Colloquium Series


Monday, September 16, 2019, 12:00pm


Haller Hall Geo Museum 102
Speaker: Professor Miki Nakajima 
University of Rochester NY

Title:"Origin of the Earth and Moon"

Abstract: The Apollo lunar samples reveal that Earth and Moon have strikingly similar isotopic ratios, suggesting that these bodies may share the same source materials. This leads to the giant impact hypothesis, suggesting the Moon formed from a disk that was generated by an impact between Earth and a Mars-sized object. This disk would have had high temperature (~ 4000 K), and its silicate vapor mass fraction would have been ~20 wt %. However, impact simulations indicate that this model does not mix the two bodies well, making it challenging to explain the similarity assuming that the impactor was isotopically different from the proto-Earth. In contrast, more energetic impact models that would produce higher vapor mass fractions (~80-90 wt%) could mix the two bodies, naturally solving the problem. However, these recent energetic models also tend to mix the Earth's mantle, which appears to be inconsistent with geochemical observations that suggest Earth was never completely mixed. In contrast, the canonical impact is not energetic enough to mix the mantle, suggesting that it may remain a good model candidate for the lunar origin.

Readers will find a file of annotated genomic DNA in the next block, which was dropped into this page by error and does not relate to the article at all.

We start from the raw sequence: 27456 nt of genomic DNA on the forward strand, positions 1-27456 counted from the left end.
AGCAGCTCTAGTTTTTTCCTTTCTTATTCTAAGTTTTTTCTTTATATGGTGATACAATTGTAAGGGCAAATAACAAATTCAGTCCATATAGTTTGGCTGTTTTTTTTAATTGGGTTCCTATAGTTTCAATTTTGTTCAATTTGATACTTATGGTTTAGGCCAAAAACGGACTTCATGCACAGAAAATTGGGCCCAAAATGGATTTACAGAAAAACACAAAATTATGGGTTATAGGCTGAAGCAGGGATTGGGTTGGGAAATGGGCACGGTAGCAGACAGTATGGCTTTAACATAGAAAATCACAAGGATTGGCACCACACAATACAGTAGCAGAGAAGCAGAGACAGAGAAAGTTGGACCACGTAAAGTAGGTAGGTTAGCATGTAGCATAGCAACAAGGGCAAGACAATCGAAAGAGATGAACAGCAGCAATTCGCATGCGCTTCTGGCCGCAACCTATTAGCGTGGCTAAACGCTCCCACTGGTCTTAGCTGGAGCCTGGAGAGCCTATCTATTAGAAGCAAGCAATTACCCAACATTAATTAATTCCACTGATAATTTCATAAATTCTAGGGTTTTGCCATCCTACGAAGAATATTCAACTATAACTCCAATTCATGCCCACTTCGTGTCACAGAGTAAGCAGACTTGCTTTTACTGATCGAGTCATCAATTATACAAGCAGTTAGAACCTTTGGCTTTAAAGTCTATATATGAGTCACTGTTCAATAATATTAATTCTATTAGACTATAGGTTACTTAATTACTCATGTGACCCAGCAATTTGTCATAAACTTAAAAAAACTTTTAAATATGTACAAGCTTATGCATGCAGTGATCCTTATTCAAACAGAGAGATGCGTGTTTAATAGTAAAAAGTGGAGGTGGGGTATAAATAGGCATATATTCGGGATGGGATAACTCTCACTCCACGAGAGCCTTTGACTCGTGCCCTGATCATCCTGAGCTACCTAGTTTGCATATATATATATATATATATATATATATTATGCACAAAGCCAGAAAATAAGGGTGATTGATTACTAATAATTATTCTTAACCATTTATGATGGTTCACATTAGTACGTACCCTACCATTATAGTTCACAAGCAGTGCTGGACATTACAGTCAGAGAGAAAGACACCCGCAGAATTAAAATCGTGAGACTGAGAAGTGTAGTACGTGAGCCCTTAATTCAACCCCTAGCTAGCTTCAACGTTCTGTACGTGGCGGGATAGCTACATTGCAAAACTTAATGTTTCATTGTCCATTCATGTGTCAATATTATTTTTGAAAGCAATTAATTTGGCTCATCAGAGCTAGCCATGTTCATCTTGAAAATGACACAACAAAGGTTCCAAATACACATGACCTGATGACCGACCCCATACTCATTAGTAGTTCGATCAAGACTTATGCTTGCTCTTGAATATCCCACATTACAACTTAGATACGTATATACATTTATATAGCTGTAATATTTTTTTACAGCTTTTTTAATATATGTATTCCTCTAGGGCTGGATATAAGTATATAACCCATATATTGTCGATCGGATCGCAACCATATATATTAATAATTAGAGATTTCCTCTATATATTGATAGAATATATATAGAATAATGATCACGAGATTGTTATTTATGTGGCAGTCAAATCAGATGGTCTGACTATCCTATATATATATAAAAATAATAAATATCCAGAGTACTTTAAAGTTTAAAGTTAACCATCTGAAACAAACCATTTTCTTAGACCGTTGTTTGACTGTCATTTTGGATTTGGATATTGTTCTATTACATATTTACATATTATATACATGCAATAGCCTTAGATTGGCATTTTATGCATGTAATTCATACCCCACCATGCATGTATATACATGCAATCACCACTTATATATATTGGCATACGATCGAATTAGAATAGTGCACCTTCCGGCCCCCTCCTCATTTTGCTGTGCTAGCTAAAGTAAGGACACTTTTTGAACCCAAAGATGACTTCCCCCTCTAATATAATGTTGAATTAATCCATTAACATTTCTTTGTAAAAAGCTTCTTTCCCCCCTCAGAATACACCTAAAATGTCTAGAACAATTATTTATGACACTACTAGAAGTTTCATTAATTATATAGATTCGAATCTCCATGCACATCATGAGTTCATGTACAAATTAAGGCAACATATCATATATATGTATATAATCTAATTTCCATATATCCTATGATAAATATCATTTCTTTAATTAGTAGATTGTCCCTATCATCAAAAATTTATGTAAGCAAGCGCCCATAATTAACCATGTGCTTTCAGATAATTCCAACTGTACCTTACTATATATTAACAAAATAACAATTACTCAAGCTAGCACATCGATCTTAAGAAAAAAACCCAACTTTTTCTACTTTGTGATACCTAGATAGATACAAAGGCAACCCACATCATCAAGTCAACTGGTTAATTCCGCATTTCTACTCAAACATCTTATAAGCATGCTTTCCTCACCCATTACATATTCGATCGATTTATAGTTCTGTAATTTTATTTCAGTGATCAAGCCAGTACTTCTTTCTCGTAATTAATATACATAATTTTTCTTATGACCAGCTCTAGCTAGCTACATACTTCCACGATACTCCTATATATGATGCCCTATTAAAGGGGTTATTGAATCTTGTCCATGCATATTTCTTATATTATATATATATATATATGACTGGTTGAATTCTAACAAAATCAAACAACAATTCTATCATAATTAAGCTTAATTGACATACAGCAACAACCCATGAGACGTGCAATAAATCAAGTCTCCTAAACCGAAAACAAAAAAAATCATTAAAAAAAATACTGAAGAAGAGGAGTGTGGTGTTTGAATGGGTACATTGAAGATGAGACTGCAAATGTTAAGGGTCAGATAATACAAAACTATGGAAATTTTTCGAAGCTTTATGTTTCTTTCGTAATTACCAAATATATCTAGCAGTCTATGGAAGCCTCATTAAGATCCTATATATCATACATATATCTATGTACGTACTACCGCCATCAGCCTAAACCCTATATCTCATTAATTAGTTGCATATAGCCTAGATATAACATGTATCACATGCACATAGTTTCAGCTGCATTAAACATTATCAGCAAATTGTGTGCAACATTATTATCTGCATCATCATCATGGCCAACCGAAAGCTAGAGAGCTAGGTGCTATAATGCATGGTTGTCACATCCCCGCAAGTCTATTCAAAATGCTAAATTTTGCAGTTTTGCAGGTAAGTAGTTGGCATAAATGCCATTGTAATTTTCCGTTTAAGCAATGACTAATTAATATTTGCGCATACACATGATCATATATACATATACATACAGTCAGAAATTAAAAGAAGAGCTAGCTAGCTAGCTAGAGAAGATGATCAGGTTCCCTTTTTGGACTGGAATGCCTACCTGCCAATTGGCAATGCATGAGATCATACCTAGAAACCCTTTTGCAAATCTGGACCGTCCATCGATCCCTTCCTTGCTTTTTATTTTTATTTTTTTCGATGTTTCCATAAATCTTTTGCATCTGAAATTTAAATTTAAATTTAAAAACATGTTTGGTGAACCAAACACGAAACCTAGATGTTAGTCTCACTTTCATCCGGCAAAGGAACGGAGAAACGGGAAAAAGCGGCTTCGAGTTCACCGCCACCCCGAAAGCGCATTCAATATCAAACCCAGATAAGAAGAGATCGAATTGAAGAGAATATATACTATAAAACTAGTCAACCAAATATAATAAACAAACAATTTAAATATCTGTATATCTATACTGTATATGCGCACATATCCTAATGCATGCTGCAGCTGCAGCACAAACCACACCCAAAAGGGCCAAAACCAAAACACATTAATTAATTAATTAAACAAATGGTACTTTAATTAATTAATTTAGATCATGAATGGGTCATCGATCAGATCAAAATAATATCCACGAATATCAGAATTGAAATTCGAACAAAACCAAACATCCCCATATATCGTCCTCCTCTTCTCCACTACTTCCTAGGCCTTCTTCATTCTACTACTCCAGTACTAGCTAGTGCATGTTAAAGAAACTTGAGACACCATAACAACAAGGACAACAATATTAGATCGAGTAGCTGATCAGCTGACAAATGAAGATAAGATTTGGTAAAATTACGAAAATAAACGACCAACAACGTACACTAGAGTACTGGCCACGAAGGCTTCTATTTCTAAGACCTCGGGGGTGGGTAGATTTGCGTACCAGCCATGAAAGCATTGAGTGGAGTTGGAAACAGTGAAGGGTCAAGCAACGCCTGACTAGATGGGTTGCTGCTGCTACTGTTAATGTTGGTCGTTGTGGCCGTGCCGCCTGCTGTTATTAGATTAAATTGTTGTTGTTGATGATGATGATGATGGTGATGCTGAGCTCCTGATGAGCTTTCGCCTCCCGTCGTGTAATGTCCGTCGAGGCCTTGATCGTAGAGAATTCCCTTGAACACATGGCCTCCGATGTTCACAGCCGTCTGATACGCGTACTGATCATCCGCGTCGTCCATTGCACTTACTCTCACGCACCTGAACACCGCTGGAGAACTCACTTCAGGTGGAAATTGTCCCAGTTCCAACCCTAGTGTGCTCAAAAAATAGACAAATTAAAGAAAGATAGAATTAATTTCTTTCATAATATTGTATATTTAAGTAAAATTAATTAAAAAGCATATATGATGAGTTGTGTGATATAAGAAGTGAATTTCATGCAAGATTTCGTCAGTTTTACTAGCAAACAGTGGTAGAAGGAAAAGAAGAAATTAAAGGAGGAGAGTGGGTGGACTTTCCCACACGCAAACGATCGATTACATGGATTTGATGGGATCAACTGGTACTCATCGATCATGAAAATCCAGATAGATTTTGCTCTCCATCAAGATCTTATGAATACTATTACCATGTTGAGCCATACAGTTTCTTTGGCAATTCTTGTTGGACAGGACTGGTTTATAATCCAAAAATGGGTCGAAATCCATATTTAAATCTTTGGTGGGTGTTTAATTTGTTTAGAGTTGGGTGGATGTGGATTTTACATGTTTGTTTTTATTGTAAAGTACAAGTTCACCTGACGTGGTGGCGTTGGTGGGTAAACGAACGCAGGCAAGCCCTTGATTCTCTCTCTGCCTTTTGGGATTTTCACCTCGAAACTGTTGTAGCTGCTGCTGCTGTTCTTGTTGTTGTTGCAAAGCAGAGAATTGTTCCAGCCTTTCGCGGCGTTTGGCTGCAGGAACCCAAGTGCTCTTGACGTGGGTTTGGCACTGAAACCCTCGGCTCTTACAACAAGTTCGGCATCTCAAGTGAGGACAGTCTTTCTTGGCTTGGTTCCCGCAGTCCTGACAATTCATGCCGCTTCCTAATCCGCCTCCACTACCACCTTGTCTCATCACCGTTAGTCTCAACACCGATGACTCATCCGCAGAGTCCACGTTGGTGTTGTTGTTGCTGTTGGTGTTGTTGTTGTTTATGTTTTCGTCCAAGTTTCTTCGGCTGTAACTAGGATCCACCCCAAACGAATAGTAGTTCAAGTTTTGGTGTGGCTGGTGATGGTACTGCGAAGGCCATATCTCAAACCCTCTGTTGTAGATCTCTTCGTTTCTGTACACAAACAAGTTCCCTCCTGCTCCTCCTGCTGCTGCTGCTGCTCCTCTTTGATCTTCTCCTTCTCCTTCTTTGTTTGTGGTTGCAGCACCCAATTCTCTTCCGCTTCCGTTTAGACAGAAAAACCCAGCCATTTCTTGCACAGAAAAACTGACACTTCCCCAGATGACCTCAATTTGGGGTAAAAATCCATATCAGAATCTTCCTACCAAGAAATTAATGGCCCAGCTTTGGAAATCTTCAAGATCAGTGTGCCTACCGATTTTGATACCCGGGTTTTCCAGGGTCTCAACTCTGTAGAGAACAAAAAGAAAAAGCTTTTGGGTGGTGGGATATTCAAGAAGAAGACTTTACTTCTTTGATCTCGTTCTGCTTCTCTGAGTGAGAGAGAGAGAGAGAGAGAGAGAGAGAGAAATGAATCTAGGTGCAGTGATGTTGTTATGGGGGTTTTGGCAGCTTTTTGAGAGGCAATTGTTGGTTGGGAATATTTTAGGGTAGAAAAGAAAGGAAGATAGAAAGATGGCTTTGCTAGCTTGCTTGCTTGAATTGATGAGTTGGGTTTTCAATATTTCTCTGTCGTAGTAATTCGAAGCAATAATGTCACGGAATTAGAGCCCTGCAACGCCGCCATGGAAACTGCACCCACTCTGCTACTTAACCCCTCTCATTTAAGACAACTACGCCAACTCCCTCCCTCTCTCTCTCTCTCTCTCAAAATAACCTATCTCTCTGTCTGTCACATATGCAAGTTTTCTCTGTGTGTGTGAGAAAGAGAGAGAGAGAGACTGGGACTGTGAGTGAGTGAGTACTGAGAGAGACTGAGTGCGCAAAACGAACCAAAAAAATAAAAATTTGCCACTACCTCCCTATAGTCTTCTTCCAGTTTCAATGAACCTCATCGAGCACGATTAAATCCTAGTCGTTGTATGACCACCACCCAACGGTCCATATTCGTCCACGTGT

In addition to the mantle state, we propose here that the vapor mass fraction of the Moon-forming disk offers an additional constraint. As a partially vaporized Moon-forming disk cools, silicate droplets condense and form lunar seeds, which would eventually become the Moon. During the Moon’s accretion, lunar seeds can fall onto Earth due to a strong headwind originating from the silicate vapor, making it challenging to form a large Moon. This would be especially the case for vapor-rich disks that would be produced by the recent models. However, this issue could be avoided if lunar seeds could grow rapidly enough that they avoid this inspiraling process. Quick growth can be achieved by streaming instability, which is a clump formation process caused by a spontaneous concentration and gravitational collapse of the particles. Here, we investigate whether the streaming instability can operate in the Moon-forming disk using the numerical code Athena.  
Moreover, we will also discuss our new scaling law for the geometry of an impact-induced magma ocean based on smoothed particle hydrodynamics simulations. We find that the equilibrium pressures computed in our model could be much larger than the conventional models, that would affect the metal-silicate equilibration process and resulting chemistry of the planets.


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